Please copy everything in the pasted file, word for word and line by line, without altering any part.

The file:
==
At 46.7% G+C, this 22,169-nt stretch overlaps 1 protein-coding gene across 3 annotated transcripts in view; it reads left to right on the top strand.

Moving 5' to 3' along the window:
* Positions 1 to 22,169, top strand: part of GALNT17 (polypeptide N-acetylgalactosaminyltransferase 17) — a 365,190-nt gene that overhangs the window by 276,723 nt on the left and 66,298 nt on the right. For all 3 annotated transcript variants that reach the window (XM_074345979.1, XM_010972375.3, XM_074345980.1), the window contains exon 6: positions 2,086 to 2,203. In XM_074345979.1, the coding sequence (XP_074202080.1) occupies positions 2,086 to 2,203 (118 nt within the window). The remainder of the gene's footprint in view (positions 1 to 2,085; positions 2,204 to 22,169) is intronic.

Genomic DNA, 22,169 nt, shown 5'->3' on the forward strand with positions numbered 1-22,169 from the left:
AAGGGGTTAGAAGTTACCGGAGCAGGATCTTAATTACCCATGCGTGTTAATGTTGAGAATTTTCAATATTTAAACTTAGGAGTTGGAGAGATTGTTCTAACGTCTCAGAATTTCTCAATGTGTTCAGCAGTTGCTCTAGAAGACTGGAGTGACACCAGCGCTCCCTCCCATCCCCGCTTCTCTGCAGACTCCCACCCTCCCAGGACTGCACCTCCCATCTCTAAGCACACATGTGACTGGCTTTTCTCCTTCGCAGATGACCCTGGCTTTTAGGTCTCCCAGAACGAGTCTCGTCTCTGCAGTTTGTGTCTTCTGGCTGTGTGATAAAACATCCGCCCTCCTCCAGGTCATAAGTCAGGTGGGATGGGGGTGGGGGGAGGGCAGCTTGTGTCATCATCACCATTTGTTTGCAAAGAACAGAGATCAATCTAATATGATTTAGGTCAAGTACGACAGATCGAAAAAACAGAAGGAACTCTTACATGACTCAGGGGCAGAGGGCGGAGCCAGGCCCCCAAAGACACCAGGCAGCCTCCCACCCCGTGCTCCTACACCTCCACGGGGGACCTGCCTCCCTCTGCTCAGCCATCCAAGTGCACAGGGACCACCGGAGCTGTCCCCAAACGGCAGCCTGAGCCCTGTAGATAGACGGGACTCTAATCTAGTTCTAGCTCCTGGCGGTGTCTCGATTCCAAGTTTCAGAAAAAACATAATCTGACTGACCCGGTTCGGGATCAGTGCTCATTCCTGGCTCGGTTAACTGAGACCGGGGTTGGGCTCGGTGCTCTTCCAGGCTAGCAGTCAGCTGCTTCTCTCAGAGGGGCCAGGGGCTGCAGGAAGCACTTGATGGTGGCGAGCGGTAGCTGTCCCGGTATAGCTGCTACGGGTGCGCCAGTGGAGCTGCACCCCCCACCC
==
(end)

At 46.7% G+C, this 22,169-nt stretch overlaps 1 protein-coding gene across 3 annotated transcripts in view; it reads left to right on the top strand.

Moving 5' to 3' along the window:
* Positions 1 to 22,169, top strand: part of GALNT17 (polypeptide N-acetylgalactosaminyltransferase 17) — a 365,190-nt gene that overhangs the window by 276,723 nt on the left and 66,298 nt on the right. For all 3 annotated transcript variants that reach the window (XM_074345979.1, XM_010972375.3, XM_074345980.1), the window contains exon 6: positions 2,086 to 2,203. In XM_074345979.1, the coding sequence (XP_074202080.1) occupies positions 2,086 to 2,203 (118 nt within the window). The remainder of the gene's footprint in view (positions 1 to 2,085; positions 2,204 to 22,169) is intronic.

Genomic DNA, 22,169 nt, shown 5'->3' on the forward strand with positions numbered 1-22,169 from the left:
AAGGGGTTAGAAGTTACCGGAGCAGGATCTTAATTACCCATGCGTGTTAATGTTGAGAATTTTCAATATTTAAACTTAGGAGTTGGAGAGATTGTTCTAACGTCTCAGAATTTCTCAATGTGTTCAGCAGTTGCTCTAGAAGACTGGAGTGACACCAGCGCTCCCTCCCATCCCCGCTTCTCTGCAGACTCCCACCCTCCCAGGACTGCACCTCCCATCTCTAAGCACACATGTGACTGGCTTTTCTCCTTCGCAGATGACCCTGGCTTTTAGGTCTCCCAGAACGAGTCTCGTCTCTGCAGTTTGTGTCTTCTGGCTGTGTGATAAAACATCCGCCCTCCTCCAGGTCATAAGTCAGGTGGGATGGGGGTGGGGGGAGGGCAGCTTGTGTCATCATCACCATTTGTTTGCAAAGAACAGAGATCAATCTAATATGATTTAGGTCAAGTACGACAGATCGAAAAAACAGAAGGAACTCTTACATGACTCAGGGGCAGAGGGCGGAGCCAGGCCCCCAAAGACACCAGGCAGCCTCCCACCCCGTGCTCCTACACCTCCACGGGGGACCTGCCTCCCTCTGCTCAGCCATCCAAGTGCACAGGGACCACCGGAGCTGTCCCCAAACGGCAGCCTGAGCCCTGTAGATAGACGGGACTCTAATCTAGTTCTAGCTCCTGGCGGTGTCTCGATTCCAAGTTTCAGAAAAAACATAATCTGACTGACCCGGTTCGGGATCAGTGCTCATTCCTGGCTCGGTTAACTGAGACCGGGGTTGGGCTCGGTGCTCTTCCAGGCTAGCAGTCAGCTGCTTCTCTCAGAGGGGCCAGGGGCTGCAGGAAGCACTTGATGGTGGCGAGCGGTAGCTGTCCCGGTATAGCTGCTACGGGTGCGCCAGTGGAGCTGCACCCCCCACCC